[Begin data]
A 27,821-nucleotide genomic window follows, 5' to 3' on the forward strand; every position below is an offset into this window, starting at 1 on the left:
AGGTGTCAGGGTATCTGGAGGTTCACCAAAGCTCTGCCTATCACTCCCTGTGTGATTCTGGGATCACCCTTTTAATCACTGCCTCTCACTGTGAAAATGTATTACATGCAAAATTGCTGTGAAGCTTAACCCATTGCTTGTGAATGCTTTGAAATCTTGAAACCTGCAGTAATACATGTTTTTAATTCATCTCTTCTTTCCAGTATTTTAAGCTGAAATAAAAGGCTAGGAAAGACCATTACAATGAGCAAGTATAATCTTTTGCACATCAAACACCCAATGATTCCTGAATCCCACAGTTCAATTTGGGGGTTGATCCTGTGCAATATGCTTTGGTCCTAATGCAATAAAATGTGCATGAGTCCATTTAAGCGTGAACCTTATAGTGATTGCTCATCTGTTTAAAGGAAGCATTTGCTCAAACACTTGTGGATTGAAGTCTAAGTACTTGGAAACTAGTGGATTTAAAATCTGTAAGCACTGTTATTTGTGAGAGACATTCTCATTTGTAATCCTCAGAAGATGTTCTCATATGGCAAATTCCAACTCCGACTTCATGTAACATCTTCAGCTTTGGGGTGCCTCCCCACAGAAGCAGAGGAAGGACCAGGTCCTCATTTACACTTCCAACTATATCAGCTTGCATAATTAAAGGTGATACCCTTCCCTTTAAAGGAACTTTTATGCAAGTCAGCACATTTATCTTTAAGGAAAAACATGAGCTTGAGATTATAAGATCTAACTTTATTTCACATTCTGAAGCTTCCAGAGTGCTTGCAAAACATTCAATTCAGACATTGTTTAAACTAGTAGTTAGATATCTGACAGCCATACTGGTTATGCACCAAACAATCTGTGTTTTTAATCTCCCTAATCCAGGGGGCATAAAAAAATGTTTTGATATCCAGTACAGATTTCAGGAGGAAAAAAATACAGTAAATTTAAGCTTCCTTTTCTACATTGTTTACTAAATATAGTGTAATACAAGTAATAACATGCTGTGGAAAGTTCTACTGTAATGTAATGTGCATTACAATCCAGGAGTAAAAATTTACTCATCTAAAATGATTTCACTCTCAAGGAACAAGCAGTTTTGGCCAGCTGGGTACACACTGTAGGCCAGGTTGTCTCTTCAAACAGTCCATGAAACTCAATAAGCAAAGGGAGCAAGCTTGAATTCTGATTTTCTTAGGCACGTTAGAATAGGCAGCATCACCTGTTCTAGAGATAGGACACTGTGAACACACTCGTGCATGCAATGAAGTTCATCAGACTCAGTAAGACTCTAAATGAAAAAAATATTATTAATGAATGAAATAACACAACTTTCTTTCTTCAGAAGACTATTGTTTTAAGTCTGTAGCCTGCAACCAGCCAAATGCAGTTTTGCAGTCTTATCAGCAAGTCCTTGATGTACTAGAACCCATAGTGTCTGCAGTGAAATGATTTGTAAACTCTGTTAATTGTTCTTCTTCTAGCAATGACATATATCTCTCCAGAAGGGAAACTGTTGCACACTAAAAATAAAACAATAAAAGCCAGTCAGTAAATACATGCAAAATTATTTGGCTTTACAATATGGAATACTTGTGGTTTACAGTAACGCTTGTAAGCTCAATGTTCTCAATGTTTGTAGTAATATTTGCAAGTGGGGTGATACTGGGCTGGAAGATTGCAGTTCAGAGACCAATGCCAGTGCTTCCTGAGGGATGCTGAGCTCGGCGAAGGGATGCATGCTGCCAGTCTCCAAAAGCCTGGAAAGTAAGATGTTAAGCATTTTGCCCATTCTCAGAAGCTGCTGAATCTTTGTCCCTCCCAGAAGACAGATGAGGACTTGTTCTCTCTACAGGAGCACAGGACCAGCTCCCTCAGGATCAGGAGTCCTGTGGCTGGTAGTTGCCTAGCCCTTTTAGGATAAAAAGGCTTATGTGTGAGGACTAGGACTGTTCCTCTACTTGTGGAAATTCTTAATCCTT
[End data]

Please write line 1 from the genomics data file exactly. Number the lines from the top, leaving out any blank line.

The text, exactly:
A 27,821-nucleotide genomic window follows, 5' to 3' on the forward strand; every position below is an offset into this window, starting at 1 on the left: